Beagles are proof that good things come in small packages. Born to hunt, they’re smart, athletic and persistent dogs, ready to work or play. There’s no finer family companion.
I’ve seen and worked with hundreds of Beagles over my life. Not only have I been a veterinarian for the past 21 years, but I also worked at large dog kennels for years before I became a veterinary student. I know dogs.
How Big Do Beagles Get?
There are two classifications of Beagles (although they come in many variations of this):
- Less than 20 lbs – 13″ or less in height
- 20-30lbs – 13″ – 15″ tall
What Do Beagles Look Like?
Coats are short to medium with a hard, tight texture. Standard colors include:
• Black and tan
• Black, tan and white
• Black, red and white
• Black, tan and blue tick
• Brown and white
• Brown, white and tan
• Red and white
• Tan and white
• Lemon and white
Ears hang long and low — soft, puppy-dog eyes are round and wide-set in shades of brown or hazel. Tails are long with a gentle curve and broad sweep — and they’re almost always in motion. The cheerful beagle is rarely mistaken for its larger hound cousins but may be confused with the similar Harrier.
What Kind Of Personality Do Beagles Have?
Beagles are spirited, dynamic dogs with an endless appetite for fun. Happy-go-lucky, they thrive with active families and are content to be city or country dwellers as long as they’re included in adventures.
Perfect for children, they’re intuitively protective, but they don’t pick fights. Give them a ball and they’ll sleep well after exhausting each other. Energetic but not high-strung, they’re impeccably mannered when trained and happiest with human companionship.
With nothing to do, Beagles can howl or be destructive — their instinct to work is strong. Exercise is a must, but they’re not fussy about their activities. Bred to track, they’ll tunnel and give chase after anything intriguing, so fenced-in play areas are the safest.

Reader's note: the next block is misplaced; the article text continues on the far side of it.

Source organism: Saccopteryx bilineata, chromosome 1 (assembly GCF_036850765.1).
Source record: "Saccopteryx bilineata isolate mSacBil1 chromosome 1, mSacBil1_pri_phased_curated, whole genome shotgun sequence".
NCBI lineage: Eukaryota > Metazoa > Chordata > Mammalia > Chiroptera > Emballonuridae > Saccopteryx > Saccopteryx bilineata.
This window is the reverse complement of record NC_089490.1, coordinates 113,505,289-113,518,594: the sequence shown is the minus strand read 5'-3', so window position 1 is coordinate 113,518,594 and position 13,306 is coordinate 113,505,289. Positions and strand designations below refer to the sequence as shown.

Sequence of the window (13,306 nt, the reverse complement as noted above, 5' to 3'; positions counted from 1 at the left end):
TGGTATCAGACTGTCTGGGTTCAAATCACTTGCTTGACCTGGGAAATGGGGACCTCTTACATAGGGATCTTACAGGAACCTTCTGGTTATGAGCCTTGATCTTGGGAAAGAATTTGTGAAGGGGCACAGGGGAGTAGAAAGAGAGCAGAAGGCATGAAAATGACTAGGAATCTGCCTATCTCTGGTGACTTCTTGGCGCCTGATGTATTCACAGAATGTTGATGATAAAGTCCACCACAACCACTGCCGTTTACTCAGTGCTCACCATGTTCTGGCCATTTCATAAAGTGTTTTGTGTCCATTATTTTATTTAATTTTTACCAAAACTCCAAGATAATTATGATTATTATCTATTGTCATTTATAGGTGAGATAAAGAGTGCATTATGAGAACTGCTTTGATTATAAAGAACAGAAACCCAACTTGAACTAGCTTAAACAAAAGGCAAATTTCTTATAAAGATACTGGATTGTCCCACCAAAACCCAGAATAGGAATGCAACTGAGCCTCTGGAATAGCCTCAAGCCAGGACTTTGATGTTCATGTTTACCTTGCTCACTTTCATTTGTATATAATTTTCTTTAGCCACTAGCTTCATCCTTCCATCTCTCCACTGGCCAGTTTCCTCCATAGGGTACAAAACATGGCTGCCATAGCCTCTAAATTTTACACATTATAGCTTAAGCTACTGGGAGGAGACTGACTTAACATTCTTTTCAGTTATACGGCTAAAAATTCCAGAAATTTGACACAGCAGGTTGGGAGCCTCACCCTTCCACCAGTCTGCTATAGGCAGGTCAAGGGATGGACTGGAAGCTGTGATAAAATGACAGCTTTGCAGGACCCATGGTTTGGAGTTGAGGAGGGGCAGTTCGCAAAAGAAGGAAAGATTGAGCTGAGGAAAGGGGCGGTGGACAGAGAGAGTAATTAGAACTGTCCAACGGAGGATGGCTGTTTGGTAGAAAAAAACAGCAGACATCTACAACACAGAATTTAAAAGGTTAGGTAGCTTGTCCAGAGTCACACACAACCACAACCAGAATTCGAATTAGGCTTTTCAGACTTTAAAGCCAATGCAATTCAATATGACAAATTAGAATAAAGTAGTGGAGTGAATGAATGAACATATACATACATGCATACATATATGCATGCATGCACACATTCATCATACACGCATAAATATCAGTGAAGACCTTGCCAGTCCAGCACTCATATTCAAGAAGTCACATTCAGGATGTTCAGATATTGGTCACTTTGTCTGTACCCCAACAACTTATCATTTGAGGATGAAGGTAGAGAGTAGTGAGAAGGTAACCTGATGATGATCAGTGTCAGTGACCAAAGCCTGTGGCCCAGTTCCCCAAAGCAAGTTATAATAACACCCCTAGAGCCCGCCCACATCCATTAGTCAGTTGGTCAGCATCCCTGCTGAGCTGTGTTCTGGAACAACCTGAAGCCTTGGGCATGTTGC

What Kind Of Grooming Do Beagles Need?
Beagles have short, dense double coats that shed moderately year-round and on overdrive in the spring. But grooming is painless with the right approach — consistency is the key.
Twice-weekly brushing with a medium-bristled brush or a hound glove removes loose hair before it accumulates on the floor. It also tames shedding by distributing skin oils that prevent dryness.
Regular bathing isn’t necessary for Beagles unless they get messy — brushing alone eliminates most surface dirt and debris. A shampoo when the spring shedding season is over is refreshing and may promote new hair growth.
While most Beagles are active enough to wear their nails down on rough outdoor surfaces, they can get caught in and torn if too long. Trim or file them every two to three weeks.
What Is The Best Dog Food For Beagles?
Beagles require no special dietary considerations other than they tend to lean towards obesity as they get older. They’re notorious scroungers and you’ll want to make sure you keep your trash containers closed and locked. Also, if your Beagle is anything like my Beagle mix, be mindful of whether or not they can access the kitchen counters when you’re not around.
Before we start with the food lists, just know that grain-free dog foods are a myth. There’s zero science showing that they are helpful. In fact, there’s increasing evidence that it’s causing issues in certain breeds of dogs (so far not Beagles). Food allergies are the only reason to even consider a grain-free diet but only choose one with the help of your veterinarian.